18. 18. © Copyright 2013, GXS Sponsored bySlide 18EDI Communication StandardsVAN / B2BServicesProviderCompanies can use a variety of communicationprotocols to connect with each other,OFTP2
    19. 19. © Copyright 2013, GXS Sponsored bySlide 19What is EDI Outsourcing?
    20. 20. © Copyright 2013, GXS Sponsored bySlide 20EDI Outsourcing• Many companies do not have theinternal skills necessary toimplement and manage EDI or B2Binfrastructures• Outsourcing can offer an easyroute for companies to implementEDI for the first time• Companies can streamline internaland external business processeswith EDI outsourcing
    21. 21. © Copyright 2013, GXS Sponsored bySlide 21EDI Outsourcing• EDI outsourcing helps companiesto manage their own internal EDIinfrastructure and also that of theirtrading partner community• Outsourcing can provide globalsupport capabilities• It enables companies to focus ontheir core competencies ratherthan on managing their EDIinfrastructure
    22. 22. © Copyright 2013, GXS Sponsored bySlide 22Let’s Take a Tour of theEDI Basics Website!
    23. 23. © Copyright 2013, GXS Sponsored bySlide 23What is EDI?• What is EDI section provides:– an introduction to EDI and whythere is a need for companiesto automate manual paperbased documents– an overview of how businessprocesses can be simplifiedthrough the introduction of EDI
    24. 24. © Copyright 2013, GXS Sponsored bySlide 24Benefits of EDI• Benefits of EDI sectiondiscusses:– cost savings that can berealised– benefits of increased speedand accuracy in sendingelectronic documents– improvement in businessefficiency– how EDI provides a strategiccompetitive advantage
    25. 25. © Copyright 2013, GXS Sponsored bySlide 25Costs of EDI• Costs of EDI sectiondiscusses the financialaspects of :– establishing an in house orbehind the firewall EDI basedsolution– using a third party EDIprovider and the various costmodels used to exchangebusiness documentselectronically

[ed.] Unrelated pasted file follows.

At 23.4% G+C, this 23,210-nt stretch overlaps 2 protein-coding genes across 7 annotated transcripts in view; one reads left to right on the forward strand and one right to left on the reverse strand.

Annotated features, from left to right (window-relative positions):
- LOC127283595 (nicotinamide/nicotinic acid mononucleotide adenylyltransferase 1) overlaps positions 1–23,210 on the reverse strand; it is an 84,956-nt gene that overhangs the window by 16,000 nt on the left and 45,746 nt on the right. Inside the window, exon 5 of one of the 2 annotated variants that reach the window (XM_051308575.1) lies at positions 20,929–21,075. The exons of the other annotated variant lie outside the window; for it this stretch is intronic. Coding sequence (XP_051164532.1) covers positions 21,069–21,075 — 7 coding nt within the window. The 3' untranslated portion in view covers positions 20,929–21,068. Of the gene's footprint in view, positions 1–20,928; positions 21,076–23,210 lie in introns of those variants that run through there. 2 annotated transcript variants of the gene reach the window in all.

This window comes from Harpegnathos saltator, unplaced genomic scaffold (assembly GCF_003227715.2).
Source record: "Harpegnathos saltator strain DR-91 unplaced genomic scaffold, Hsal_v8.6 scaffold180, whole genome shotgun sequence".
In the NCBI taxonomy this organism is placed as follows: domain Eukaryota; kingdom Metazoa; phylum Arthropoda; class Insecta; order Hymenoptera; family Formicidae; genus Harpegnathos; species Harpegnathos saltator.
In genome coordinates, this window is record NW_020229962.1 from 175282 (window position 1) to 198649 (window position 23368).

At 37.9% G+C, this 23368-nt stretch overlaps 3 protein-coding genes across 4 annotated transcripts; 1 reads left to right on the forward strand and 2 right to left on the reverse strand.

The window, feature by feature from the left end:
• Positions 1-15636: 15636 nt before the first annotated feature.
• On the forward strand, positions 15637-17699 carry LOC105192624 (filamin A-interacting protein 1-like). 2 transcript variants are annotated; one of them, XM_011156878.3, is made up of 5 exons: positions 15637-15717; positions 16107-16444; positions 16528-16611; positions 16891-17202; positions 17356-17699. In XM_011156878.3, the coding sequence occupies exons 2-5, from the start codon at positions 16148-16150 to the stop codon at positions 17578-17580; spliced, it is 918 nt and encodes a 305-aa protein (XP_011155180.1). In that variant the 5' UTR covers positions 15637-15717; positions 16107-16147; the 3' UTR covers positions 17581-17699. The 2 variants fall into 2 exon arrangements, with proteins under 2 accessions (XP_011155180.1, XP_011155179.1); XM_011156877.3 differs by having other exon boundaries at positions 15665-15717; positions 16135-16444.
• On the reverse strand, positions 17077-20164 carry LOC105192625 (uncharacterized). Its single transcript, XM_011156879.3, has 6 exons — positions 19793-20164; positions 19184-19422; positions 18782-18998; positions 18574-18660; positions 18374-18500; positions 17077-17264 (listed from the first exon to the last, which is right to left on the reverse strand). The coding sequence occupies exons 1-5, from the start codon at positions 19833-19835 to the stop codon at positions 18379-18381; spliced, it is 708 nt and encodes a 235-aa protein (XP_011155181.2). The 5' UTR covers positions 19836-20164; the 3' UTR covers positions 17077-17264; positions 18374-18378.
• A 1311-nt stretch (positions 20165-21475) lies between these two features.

26. 26. © Copyright 2013, GXS Sponsored bySlide 26Things to Consider• Things to Consider sectiondiscusses :– the considerations to be takenwhen implementing EDI– what type of transactionsneed to be automated?, howwill you connect to externaltrading partners? what type ofinternal resources will berequired to manage theimplementation?
    27. 27. © Copyright 2013, GXS Sponsored bySlide 27Types of EDI• Types of EDI sectiondiscusses:– the different ways in which EDIcan be enabled across atrading partner community– the differences between usingpoint to point versus internetbased EDI– whether to use a behind thefirewall software solution or anoutsourced EDI service
    28. 28. © Copyright 2013, GXS Sponsored bySlide 28Implementing EDI• Implementing EDI sectiondiscusses:– the best way to startimplementing an EDI platform– the ten key steps required toimplement an EDI platform.This area covers topics suchas undertaking a strategicreview, selecting the right EDInetwork provider and on-boarding trading partners